Tesco’s online grocery business delivered more than a billion items in its latest financial year, the supermarket revealed today.
Tesco said profits at its online business, the third most visited retail website in the UK, rose by 26% to £136m in the year to February 27 2010. Sales rose by 14% to £2.1bn, as it announced its annual results.
The online business, which includes dotcom grocery and the non-food Tesco Direct arm, now employs 20,000 people.
Tesco said the number of active online grocery customers had grown to more than one million, while basket size had also increased. “Record levels of availability and innovations such as price matching on substitutions are improving the customer experience and helping to reduce calls to the service centre,” it said.
At the same time delivery costs had been reduced through the use of technology to improve driving and routing efficiency. As a result fuel consumption per order had fallen by 20% in the last three years.
Meanwhile sales at Tesco Direct were up by 28%, though this part of the business has yet to make a profit. Tesco Direct sells non-food items via the internet, phone and catalogues, giving customers the choice of delivery to their home or collection at one of the 261 in-store Direct desks.
During the year two new dotcom sites were launched. ClothingatTesco.com, which sells Tesco and other brand clothes, has received strong feedback since launch in October 2009, said Tesco. Meanwhile Tescoentertainment.com, launched in the same month, had hit £1m in sales of CDs, DVDs, games and film and album downloads in its fourth week.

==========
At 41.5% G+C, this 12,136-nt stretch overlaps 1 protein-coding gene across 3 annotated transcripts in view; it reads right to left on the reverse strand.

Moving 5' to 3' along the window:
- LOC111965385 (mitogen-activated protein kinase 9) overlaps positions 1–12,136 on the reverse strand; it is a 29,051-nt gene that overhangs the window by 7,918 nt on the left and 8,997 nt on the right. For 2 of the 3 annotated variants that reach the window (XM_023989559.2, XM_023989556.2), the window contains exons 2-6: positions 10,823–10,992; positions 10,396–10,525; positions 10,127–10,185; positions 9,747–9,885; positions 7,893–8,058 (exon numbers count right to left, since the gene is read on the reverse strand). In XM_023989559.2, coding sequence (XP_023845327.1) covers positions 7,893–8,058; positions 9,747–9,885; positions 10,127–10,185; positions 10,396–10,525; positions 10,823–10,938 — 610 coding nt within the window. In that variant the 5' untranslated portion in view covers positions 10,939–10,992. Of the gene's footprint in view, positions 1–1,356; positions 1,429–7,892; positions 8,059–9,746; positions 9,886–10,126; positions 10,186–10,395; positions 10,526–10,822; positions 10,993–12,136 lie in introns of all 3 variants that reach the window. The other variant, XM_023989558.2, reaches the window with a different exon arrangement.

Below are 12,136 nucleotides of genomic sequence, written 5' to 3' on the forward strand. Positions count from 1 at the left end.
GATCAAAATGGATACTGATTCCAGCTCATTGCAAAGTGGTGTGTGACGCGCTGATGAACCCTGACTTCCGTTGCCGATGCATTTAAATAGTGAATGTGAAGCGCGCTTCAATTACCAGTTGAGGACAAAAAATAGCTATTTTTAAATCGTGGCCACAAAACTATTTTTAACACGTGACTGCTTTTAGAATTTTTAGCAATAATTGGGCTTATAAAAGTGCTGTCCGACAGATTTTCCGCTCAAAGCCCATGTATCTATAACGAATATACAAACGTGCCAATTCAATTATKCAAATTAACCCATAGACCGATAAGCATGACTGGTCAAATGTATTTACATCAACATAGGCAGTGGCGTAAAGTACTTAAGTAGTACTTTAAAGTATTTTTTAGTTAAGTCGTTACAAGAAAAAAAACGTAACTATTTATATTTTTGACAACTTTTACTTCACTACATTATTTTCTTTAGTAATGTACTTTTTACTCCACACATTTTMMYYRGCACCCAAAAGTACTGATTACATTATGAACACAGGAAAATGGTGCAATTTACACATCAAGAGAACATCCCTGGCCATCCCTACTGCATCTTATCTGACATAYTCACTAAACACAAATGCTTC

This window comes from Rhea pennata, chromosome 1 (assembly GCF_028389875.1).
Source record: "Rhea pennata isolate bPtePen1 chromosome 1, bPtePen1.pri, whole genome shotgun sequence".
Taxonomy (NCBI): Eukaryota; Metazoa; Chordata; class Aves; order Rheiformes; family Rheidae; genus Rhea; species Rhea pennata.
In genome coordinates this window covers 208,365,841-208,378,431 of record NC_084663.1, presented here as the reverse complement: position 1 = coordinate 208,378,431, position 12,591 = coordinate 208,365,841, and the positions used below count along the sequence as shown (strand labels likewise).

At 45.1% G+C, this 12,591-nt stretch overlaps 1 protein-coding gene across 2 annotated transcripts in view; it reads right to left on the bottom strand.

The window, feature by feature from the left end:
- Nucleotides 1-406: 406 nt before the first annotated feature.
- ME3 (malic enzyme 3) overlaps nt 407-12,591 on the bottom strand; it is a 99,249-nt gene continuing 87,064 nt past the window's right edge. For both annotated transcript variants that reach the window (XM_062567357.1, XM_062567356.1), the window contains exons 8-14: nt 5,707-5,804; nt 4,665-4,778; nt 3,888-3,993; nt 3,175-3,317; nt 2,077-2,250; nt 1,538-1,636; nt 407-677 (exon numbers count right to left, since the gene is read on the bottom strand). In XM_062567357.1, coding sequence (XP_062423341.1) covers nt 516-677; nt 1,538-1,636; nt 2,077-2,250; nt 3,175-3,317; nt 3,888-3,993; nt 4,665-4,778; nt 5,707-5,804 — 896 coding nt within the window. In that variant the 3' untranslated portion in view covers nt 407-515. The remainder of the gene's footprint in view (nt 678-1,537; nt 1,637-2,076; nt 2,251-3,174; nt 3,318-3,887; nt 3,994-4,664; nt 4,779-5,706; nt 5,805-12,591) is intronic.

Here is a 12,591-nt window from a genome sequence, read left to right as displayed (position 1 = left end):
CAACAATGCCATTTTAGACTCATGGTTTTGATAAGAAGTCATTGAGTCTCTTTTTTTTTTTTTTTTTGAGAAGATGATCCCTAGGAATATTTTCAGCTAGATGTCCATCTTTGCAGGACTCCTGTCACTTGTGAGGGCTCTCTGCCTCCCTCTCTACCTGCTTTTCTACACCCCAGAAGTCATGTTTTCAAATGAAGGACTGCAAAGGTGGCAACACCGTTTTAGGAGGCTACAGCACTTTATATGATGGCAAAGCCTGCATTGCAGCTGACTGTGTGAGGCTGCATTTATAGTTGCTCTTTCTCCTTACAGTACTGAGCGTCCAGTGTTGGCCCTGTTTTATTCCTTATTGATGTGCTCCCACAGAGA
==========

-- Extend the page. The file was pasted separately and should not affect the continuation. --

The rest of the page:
Terry Leahy, Tesco chief executive, said: “Across all parts of our strategy – UK, international non-food, services – our business is now stronger than it was before the recession. With leaner operations, improved market shares, strategic acquisitions performing well and a strong organic development programme, we’re well-placed for sustained profitable growth.”
The online sales update came as Tesco announced pre-tax profits for the year ended February 27 2010 came in at £3.2bn, a rise of 8.9% compared to the previous year. Revenue was £56.9bn, a rise of 5.6%.
The company expects to create 16,000 jobs in the current financial year, including 9,000 in the UK. In the financial year just gone it opened 7.1m sq ft of new space, of which 72% was outside the UK.
It revealed its loyalty card, Tesco Clubcard, had continued to expand in the UK, with 18% more British households redeeming Clubcard vouchers than in the previous year. But Tesco says it now has more Clubcard members overseas then in the UK.
Our view: Throughout its results, Tesco says recession has made it more efficient. That’s to be seen in the online business as well, where use of technology has driven down the cost of delivery – and its carbon footprint at the same time. This is evidence of a phenomenon predicted by many commentators at the beginning of the recession – that the companies who did best in the downturn would be those who became as efficient as possible. It’s fascinating to see it in action.